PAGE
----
Saturday Night Live Stars on the Big Screen

by | September 26, 2014 | Comments

Saturday Night Live celebrates the premiere of its 40th season this weekend, and to celebrate, we’ve compiled a list of critically-acclaimed films featuring SNL alums. The movies listed here aren’t necessarily the best or the best-reviewed movies from these stars; rather, we wanted to give a sense of the range and versatility of the not-ready-for-primetime players. Featuring those who rose to prominence during their time on the show (Eddie Murphy, Will Ferrell, Kristin Wiig) and a few you may have forgotten about (Robert Downey Jr., Julia Louis-Dreyfus), our list is a testament to SNL‘s continuing relevance as an incubator for some of the entertainment world’s brightest talents.


Full of humor and nostalgia, and featuring wry supporting turns by Kristen Wiig and Bill Hader, Adventureland is a sweet, insightful coming-of-age comedy that will resonate with teens and adults alike.

Best in Show

A fine example of writer-director-star Christopher Guest’s gift for improv comedy, Best in Show boasts an appealingly quirky premise and a brilliantly talented cast.


A marriage of genuine characters, gross out gags, and pathos, Bridesmaids is a female-driven comedy features star-making performances from Kristen Wiig and Maya Rudolph.

City Slickers

With a supremely talented cast (led by Billy Crystal) and just enough midlife drama to add weight to its wildly silly overtones, City Slickers uses universal themes to earn big laughs.


A movie full of Yuletide cheer, Elf is a spirited, good-natured family comedy, and it benefits greatly from Will Ferrell’s funny and charming performance as one of Santa’s biggest helpers.

Enough Said

Wryly charming, impeccably acted, and ultimately quite bittersweet, Enough Said is a grown-up movie in the best possible way, and it offers a chance to see Julia Louis-Dreyfus play an intriguingly complex character.

48 Hrs.

Marking an auspicious feature film debut for Eddie Murphy, 48 Hrs. is a briskly paced action comedy that succeeds largely due to the outstanding chemistry between its two leads.


An infectiously fun blend of special effects and comedy, Ghostbusters derives many of its biggest laughs from Bill Murray’s hilarious deadpan wit and Dan Aykroyd’s enthusiastic geekiness.

God Said, Ha!

God Said, Ha! plumbs poignant depths, but Julia Sweeney’s sharp, graceful wit makes this one-woman monologue a wise, big-hearted burst of uplifting — and perhaps therapeutic — entertainment.

Good Hair

Funny, informative, and occasionally sad, Chris Rock’s Good Hair is a provocative look at the complex relationship between African Americans and their hair.

Groundhog Day

Smart, sweet, and inventive, Groundhog Day highlights Bill Murray’s dramatic gifts while still leaving plenty of room for laughs.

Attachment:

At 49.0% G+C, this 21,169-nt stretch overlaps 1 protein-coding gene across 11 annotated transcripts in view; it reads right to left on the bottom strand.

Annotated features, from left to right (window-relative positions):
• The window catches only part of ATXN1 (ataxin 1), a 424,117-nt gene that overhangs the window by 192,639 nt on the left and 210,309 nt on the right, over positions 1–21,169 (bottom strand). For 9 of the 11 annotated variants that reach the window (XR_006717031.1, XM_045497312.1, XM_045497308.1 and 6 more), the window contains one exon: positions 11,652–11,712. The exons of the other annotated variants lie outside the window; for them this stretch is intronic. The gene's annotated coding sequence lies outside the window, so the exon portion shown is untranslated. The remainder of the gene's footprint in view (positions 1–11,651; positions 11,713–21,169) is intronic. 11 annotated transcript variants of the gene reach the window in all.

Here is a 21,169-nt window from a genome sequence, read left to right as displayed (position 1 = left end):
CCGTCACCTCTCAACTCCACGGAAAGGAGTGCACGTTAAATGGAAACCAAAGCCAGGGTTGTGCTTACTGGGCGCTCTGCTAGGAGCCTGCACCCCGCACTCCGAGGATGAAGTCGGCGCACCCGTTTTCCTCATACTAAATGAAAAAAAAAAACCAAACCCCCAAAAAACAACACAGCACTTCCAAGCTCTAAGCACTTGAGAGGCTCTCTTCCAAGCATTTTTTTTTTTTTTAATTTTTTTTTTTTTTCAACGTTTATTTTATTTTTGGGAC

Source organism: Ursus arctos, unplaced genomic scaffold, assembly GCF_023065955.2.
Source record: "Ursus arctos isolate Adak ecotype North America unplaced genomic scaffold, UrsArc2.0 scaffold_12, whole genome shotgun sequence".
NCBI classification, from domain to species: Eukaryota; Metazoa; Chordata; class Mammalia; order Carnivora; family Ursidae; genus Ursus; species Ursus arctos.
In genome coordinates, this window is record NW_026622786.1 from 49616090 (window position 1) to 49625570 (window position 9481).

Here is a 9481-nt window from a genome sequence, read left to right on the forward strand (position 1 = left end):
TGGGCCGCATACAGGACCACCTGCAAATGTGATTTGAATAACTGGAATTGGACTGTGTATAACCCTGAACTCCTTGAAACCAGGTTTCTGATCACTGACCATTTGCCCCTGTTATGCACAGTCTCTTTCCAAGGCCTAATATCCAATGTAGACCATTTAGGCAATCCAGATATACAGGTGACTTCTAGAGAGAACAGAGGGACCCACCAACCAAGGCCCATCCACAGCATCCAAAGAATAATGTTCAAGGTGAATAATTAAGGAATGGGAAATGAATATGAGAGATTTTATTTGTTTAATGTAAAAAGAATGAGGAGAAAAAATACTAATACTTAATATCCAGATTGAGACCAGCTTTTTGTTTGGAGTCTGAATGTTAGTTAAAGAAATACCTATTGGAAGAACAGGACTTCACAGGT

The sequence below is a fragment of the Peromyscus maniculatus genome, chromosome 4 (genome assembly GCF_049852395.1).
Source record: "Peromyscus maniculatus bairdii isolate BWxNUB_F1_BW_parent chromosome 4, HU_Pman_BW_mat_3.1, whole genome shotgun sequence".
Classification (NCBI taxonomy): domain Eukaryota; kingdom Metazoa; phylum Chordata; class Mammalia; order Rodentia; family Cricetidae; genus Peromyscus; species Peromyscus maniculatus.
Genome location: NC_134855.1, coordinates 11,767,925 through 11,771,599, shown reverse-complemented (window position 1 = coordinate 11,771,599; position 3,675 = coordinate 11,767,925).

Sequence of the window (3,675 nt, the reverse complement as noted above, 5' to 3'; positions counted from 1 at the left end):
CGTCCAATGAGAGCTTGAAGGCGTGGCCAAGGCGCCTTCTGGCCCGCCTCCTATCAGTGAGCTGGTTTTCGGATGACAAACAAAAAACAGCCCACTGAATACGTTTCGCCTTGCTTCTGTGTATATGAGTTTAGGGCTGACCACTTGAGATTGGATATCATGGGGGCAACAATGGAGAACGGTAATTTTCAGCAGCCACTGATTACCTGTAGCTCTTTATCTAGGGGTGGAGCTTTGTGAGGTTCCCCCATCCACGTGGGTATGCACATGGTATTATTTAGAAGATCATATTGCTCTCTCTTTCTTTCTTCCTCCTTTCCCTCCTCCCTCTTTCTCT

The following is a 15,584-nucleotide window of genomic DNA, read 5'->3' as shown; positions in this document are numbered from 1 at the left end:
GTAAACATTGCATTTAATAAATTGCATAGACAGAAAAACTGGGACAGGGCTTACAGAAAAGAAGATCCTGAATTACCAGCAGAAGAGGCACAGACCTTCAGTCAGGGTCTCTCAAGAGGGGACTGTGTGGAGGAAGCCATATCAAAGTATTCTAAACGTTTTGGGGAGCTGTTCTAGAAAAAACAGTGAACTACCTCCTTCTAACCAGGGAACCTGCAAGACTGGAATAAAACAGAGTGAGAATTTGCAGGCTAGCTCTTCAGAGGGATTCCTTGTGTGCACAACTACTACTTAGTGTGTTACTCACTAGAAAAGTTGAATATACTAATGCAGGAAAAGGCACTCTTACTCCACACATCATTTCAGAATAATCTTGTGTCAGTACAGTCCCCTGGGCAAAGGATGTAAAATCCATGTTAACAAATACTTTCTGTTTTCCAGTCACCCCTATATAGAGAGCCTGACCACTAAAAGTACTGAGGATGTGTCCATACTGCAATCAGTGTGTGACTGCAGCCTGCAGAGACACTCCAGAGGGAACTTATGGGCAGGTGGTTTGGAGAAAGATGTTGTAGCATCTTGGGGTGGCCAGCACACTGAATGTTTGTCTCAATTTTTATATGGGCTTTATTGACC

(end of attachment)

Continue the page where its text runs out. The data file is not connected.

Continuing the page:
A manic, overstuffed blend of sci-fi, comedy, and romance, Innerspace nonetheless charms, thanks to Martin Short’s fine performance and the insistent zaniness of the plot.

Kiss Kiss, Bang Bang

Tongue-in-cheek satire blends well with entertaining action and a spot-on comic performance from Robert Downey Jr. in this dark, eccentric film noir homage.

Mean Girls

Sharper and darker than the average teen comedy, Mean Girls benefits from refreshing honesty and a terrific cast that includes Tina Fey, Amy Poehler, and Tim Meadows.

National Lampoon’s Animal House

The talents of director John Landis and Saturday Night Live‘s irrepressible John Belushi conspired to create a rambunctious, subversive college comedy that continues to resonate.

National Lampoon’s Vacation

Blessed by a brilliantly befuddled star turn from Chevy Chase (as well as strong supporting work from Randy Quaid and a young Anthony Michael Hall), National Lampoon’s Vacation is one of the more consistent — and thoroughly quotable — screwball comedies of the 1980s.


Elegant in its simplicity and poetic in its message, Nebraska is boosted by a poignant, bittersweet dramatic performance by Will Forte.

Obvious Child

Tackling a sensitive subject with maturity, honesty, and wit, Obvious Child serves as both a showcase for Jenny Slate and a promising debut for writer-director Gillian Robespierre.

Punch-Drunk Love

Odd, touching, and unique, Punch-Drunk Love is also delightfully funny, utilizing Adam Sandler’s comic persona to explore the life of a lonely guy who finds love.

School of Rock

Full of high spirits and loads of heart School of Rock into a hilarious, rocking good time, thanks in part to sharp supporting work from Joan Cusack and Sarah Silverman.

Shrek 2

Topical humor and exuberant vocal performances from Mike Myers and Eddie Murphy help to make Shrek 2 a funny, smart animated tale for audiences of all ages.

The Skeleton Twins

Led by powerful performances from Kristen Wiig and Bill Hader, The Skeleton Twins effectively mines laughs and tears from family drama.

This Is Spinal Tap

Smartly directed, brilliantly acted, and packed with endlessly quotable moments, This Is Spinal Tap is an all-time comedy classic, and represents a high water mark for stars Michael McKean, Christopher Guest, and Harry Shearer.

Trading Places

Featuring deft interplay between Eddie Murphy and Dan Dan Aykroyd, Trading Places is an immensely appealing social satire.

The Truth About Cats and Dogs

Sharp, witty, and charming, The Truth About Cats and Dogs features a standout performance from Janeane Garofalo.

Wayne’s World

An oddball comedy that revels in its silliness and memorable catch phrases, Wayne’s World is also fondly regarded because of its endearing leads — played with infectious goofiness by Mike Myers and Dana Carvey.

Whip It

Drew Barrymore’s directorial debut has enough charm, energy, and good-natured humor to transcend its many cliches — and it features fine supporting performances by Kristen Wiig and Jimmy Fallon.

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